save nearly 8 cents per gallon at the pump under an effort recently approved by
a Senate panel.
The Senate Judiciary, Corrections and Privacy Committee voted this
month to advance a bill that would reduce the state’s minimum markup
requirement for motor vehicle fuels.
Sponsored by Sen. David Zien, R-Eau Claire, the committee’s chairman,
the bill is a scaled-down version of one shot down in September that sought to
repeal the entire markup for gasoline and diesel.
Wisconsin law now requires markups of at least 9 percent to the price
consumers pay for motor fuels, alcohol and tobacco.
Adopted during the Depression era, the rule
requires wholesalers to charge at least 3 percent more than they paid.
Retailers in turn must add on at least 6 percent more.
The Wisconsin law was designed to prevent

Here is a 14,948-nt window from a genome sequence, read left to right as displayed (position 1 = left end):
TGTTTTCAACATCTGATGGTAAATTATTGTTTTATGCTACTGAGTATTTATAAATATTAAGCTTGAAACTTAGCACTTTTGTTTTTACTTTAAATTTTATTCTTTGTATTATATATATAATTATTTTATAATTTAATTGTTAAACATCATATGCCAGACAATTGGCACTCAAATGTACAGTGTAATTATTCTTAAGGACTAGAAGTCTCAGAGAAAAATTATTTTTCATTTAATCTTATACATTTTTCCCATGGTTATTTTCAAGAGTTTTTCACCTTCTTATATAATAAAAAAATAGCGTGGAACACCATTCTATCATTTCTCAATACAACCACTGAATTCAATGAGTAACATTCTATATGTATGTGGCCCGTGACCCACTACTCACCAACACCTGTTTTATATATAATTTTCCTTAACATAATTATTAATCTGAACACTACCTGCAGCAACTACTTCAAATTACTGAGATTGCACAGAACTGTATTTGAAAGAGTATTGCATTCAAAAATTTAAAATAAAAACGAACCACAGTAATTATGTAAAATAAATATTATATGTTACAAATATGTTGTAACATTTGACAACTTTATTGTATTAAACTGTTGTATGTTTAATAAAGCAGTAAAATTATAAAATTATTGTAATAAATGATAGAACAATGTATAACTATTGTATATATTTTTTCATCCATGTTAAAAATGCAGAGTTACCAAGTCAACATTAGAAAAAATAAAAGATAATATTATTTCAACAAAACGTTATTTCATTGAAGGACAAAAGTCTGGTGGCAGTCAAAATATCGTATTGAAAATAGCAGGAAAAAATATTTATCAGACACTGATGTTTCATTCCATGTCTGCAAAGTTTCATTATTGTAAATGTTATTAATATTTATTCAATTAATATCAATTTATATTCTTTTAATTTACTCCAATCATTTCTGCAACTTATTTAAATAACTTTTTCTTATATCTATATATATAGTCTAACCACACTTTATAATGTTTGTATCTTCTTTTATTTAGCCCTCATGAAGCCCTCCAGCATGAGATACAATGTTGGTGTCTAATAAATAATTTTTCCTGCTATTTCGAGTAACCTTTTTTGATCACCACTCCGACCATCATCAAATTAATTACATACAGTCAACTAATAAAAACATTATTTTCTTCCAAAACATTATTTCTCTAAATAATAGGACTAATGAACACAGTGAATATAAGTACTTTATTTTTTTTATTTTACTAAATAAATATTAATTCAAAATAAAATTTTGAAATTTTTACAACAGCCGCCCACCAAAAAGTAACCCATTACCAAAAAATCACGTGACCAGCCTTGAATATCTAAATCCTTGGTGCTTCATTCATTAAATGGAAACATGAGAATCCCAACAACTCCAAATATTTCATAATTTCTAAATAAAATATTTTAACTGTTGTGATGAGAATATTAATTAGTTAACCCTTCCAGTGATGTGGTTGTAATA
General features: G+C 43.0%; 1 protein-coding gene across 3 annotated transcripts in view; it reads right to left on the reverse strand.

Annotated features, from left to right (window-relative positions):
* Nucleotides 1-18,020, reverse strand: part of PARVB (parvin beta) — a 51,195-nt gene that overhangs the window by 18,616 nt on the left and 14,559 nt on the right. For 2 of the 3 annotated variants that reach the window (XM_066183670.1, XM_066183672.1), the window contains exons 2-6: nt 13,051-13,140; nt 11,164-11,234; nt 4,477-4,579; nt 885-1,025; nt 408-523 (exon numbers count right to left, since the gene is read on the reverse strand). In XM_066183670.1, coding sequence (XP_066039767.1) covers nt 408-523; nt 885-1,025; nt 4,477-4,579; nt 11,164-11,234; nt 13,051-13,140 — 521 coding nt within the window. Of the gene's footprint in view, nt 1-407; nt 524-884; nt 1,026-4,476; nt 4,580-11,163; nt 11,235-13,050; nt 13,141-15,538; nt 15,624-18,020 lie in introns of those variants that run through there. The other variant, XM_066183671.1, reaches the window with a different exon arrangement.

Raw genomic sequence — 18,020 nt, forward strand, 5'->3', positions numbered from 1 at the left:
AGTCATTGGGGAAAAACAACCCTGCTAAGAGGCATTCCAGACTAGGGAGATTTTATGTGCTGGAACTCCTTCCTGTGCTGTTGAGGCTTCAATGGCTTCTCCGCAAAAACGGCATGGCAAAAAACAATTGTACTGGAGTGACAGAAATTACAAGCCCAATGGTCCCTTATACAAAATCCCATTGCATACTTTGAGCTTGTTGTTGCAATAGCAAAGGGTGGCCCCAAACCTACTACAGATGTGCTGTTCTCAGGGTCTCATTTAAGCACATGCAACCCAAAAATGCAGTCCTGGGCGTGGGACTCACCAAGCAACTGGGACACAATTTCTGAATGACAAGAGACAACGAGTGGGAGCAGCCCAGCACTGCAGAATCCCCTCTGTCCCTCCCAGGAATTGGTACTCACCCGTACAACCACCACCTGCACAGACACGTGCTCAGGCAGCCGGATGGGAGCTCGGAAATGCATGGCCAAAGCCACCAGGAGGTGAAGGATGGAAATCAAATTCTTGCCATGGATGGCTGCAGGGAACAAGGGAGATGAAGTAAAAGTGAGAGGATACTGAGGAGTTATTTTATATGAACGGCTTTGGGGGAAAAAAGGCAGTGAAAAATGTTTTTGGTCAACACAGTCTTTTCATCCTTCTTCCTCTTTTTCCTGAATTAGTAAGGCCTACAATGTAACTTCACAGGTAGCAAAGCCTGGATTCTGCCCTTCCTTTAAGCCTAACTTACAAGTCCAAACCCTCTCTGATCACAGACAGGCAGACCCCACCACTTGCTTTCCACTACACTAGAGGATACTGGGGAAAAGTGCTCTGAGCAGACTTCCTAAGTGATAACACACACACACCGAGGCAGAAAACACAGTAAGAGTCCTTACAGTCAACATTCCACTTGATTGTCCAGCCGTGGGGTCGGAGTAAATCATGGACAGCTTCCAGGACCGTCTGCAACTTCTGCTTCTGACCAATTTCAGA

businesses from selling at a loss in order to drive out competitors.
The latest version of the bill would eliminate
the 3 percent markup for wholesalers and reduce the retailer markup to 4
percent, plus 3 cents per gallon.
It also would prohibit the sale of fuel below
cost, and prohibit the sale of fuel as a loss leader.
The Coalition for Lower Gas Prices, a group that includes government
and business – including Wal-Mart and Murphy Oil – is pushing for an end to the
Craig M. Thompson, legislative director for the Wisconsin Counties
Association, recently told the Milwaukee
Journal Sentinel revising the markup law would be a way to reduce
fuel prices without cutting sales tax on fuel, which pays for roadwork.
The Wisconsin Petroleum Marketers and Convenience Store Association, a
group representing 2,000 fueling stations, convenience stores and automotive
businesses, likes the law as it is.
Bob Bartlett, the group’s president, told the Journal Sentinel consumers benefit from the current law because more competitors stay in
business, saving consumers money through price competition.
SB215 now heads to the Senate floor. If approved, it would move to the
Assembly for further consideration. Gov. Jim Doyle has said he favors repealing
the state’s minimum markup law altogether.
– By Keith Goble, state legislative